In One of His First Acts as Congressman, Daines Supports Unconstitutional DOMA

DainesToday, the country bid a not-so-fond farewell to the 112th Congress (including Denny Rehberg), and swore in the new 113th Congress with Steve Daines.

What was the first thing this shiny new Congress did?

Well, Daines, who ran on a “more jobs, less government” platform, cast one of his first votes in favor of the House continuing to spend hundreds of thousands of dollars defending the so-called “Defense of Marriage Act” (DOMA) which denies hundreds of benefits to legally married same-sex couples.

Apparently when Daines said “more jobs” he meant “more jobs for lawyers defending blatantly unconstitutional archaic laws.”

DOMA is the Clinton-era law that prohibits the federal government from recognizing same-sex unions. This law denies benefits to the same-sex partners of military members killed while fighting for our country. It also prohibits the federal government from recognizing bi-national same-sex couples in immigration cases, which has led to several high-profile deportations. It also refuses to acknowledge same-sex spouses in relation to Social Security survivor benefits.

This law is clearly unconstitutional, which is why in early 2011 the Obama administration’s Department of Justice announced they would no longer defend the law. Our illustrious House members though chose to pick up the torch of bigotry and continued to defend the law at the taxpayer’s expense. Thus far, Steve Daines, John Boehner and the Republicans in the House have spent more than $1.7 million defending this law.

The latest expenditure in support of DOMA was actually buried within the House of Representative rules that the new Congress approved today. Generally these rules simply lay out the process for how the House will run. To bury an appropriation inside this bill is an unprecedented abuse of the process.

This is just the latest example of the clear hypocrisy of Daines and his tea party colleagues advocating for smaller government except for when they don’t.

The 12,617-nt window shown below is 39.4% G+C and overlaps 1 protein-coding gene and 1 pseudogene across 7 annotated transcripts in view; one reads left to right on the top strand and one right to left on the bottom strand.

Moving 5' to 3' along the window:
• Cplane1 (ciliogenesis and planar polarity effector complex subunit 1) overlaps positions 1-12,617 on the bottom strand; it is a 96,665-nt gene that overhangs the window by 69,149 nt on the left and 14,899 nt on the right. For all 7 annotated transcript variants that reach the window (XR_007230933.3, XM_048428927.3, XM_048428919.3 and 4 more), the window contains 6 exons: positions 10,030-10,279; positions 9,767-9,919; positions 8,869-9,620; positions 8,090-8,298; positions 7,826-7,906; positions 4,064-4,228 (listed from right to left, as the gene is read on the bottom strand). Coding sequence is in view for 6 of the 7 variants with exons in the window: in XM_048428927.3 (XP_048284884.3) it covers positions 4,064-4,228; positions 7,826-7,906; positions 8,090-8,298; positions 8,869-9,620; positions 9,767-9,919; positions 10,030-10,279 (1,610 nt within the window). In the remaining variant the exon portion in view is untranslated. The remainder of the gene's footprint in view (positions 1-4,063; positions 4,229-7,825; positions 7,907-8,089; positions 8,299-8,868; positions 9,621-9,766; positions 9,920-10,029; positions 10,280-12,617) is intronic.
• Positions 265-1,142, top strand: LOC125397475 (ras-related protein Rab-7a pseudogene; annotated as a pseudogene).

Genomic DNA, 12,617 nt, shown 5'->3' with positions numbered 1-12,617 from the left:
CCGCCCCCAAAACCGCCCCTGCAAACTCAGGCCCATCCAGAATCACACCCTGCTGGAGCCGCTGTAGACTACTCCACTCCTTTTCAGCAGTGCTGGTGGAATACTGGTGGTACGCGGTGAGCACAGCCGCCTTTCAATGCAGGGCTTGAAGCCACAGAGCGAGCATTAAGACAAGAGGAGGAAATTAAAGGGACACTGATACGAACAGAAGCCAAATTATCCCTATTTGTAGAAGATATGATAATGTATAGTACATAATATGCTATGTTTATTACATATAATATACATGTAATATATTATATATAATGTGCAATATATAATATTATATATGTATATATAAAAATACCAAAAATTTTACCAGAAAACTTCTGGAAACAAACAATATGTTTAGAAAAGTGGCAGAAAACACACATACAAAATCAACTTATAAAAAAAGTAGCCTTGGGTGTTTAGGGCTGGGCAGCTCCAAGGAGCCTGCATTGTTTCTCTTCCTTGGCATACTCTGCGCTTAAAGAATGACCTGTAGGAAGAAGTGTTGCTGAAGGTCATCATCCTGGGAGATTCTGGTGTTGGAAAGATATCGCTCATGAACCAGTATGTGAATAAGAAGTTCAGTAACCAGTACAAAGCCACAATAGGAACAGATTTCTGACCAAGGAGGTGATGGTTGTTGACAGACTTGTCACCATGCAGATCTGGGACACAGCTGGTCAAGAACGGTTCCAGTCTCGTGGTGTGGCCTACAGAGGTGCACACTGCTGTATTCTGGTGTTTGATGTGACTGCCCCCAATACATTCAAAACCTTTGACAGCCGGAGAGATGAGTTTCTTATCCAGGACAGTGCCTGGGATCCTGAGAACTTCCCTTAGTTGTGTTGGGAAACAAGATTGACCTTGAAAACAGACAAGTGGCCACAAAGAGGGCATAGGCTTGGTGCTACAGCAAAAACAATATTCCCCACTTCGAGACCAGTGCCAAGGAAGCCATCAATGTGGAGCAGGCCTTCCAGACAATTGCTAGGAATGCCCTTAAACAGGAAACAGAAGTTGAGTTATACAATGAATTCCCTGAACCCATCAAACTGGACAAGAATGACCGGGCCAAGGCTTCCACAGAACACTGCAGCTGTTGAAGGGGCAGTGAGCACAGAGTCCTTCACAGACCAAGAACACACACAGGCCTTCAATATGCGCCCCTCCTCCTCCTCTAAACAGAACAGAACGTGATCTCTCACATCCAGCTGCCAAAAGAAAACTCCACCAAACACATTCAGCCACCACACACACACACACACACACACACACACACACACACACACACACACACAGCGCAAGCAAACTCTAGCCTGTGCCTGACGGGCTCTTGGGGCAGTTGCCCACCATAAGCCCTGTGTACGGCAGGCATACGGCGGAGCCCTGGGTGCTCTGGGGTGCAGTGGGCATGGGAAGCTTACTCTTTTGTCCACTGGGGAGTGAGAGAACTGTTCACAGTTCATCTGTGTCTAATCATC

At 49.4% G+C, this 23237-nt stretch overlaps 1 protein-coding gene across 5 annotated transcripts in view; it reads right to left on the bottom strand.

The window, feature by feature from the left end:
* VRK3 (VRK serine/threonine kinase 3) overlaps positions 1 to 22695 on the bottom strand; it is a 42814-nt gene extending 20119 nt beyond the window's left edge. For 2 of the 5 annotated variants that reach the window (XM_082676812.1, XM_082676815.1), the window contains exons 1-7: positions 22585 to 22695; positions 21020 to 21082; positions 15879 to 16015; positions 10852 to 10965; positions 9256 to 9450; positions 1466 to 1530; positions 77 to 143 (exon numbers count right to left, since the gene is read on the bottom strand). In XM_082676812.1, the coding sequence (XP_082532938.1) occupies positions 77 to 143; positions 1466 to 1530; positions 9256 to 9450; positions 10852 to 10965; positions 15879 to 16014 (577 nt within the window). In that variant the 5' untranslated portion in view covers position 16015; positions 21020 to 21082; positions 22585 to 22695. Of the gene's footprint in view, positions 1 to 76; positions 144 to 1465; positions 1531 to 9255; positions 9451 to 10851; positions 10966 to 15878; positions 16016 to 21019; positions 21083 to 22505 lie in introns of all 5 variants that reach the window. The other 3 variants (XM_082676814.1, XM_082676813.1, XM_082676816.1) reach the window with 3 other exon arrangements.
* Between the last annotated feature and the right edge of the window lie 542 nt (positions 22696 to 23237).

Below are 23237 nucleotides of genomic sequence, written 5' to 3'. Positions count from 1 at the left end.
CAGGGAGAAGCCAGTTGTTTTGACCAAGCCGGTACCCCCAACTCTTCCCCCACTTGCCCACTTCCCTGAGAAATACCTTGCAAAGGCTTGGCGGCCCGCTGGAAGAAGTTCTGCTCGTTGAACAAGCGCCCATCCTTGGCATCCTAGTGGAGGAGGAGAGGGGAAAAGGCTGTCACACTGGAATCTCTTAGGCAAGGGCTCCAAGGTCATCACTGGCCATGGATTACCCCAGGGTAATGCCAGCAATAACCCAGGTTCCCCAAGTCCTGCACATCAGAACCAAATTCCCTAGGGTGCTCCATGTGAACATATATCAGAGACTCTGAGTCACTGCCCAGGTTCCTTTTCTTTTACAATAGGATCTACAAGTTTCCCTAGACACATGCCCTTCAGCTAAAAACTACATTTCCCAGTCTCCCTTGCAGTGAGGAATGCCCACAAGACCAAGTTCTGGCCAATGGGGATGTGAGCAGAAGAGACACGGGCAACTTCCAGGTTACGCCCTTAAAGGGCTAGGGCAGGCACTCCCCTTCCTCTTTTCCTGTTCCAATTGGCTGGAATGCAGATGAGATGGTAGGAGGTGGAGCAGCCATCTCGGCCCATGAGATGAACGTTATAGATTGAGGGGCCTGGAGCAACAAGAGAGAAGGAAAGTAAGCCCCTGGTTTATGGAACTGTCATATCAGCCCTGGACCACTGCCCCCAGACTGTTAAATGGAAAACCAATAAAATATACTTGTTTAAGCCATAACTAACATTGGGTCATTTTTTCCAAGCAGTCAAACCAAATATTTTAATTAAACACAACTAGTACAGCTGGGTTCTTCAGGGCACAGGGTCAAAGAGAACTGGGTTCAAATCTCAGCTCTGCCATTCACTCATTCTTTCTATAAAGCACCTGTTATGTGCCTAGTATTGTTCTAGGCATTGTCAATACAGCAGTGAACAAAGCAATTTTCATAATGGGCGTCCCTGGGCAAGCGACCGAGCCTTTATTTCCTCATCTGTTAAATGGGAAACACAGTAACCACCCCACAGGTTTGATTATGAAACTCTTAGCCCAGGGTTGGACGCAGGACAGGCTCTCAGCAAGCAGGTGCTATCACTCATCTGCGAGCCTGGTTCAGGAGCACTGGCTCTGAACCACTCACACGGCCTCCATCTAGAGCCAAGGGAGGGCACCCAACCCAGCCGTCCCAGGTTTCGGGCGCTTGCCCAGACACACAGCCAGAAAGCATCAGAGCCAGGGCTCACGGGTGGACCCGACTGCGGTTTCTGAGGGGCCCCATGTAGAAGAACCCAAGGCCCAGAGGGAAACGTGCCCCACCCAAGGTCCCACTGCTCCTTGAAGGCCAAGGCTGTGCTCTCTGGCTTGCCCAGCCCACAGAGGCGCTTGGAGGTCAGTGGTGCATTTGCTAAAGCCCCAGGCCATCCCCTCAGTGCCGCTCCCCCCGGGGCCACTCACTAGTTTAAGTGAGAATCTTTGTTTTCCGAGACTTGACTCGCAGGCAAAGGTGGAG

DOMA, ruled as unconstitutional ten different times in seven different cases, will face the US Supreme Court later this year.

 

Better Know a Legislator: Sen. Christine Kaufmann and Sen. Jeff Essmann

In today’s edition of “Better Know a Legislator” I’ll profile one of my favorite legislators, Sen. Christine Kaufmann (D-Helena), as well as one of my least favorite, Sen. Jeff Essmann (R-Billings).

Sen. Christine Kaufmann, SD 41

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Sen. Christine Kaufmann, is one of the few unabashed progressive champions in the Montana legislature. She constantly impresses me with her ability to think strategically, while maintaining her commitment to her values.

This year she’ll be beginning her second session representing Helena in the Senate. She previously also served in the Montana House. She is one of the first (and only current) openly gay women serving in the Montana legislature. I personally had hoped she would serve in leadership in the Senate, but unfortunately she did not seek one of these positions. Hopefully in 2015 she will seek a leadership positionSen. Kaufmann is arguably the progressive champion in the Montana Senate, a quick examination of her bill draft requests will show why. This year she is seeking to create an earned income tax credit, to revise the administration of oil and gas taxes , to increase the power of the state’s top political cop and to revise the so-called “castle doctrine” law. These are tough fights, and many of them are fights that (with the current makeup of the legislature) will not succeed. But Sen. Kaufmann understands the importance of beginning a discussion on these issues, because hopefully, that discussion will move political discourse in a more progressive direction.

When not serving as a legislator, Sen. Kaufmann works in the State Auditor’s office on health care issues for Montanans. She previously worked at (and was a founder of) the Montana Human Rights Network.

Sen. Jeff Essmann, SD 28

Sen. Jeff Essmann

I don’t want to take personal shots at legislators in these profiles, but I have to say Sen. Jeff Essmann is one of the most detestable people to ever be elected to office in Montana.

Essmann will serve as the Senate President in 2013–a position he acquired after staging a coup against the former Senate president Jim Peterson (R-Buffalo). Essmann and his fellow tea party extremists claimed that they were staging the coup because Peterson embarrassed them with his “Code of the West” bill from 2011. It’s worth noting that not only did Essmann vote for the Code of the West bill, but he also supported even more embarrassing bills that sought to legalize spear hunting, would give local sheriffs control over international terrorism investigations in their communities and he opposed a measure to remove the  unconstitutional law that criminalizes LGBT people in the state of Montana.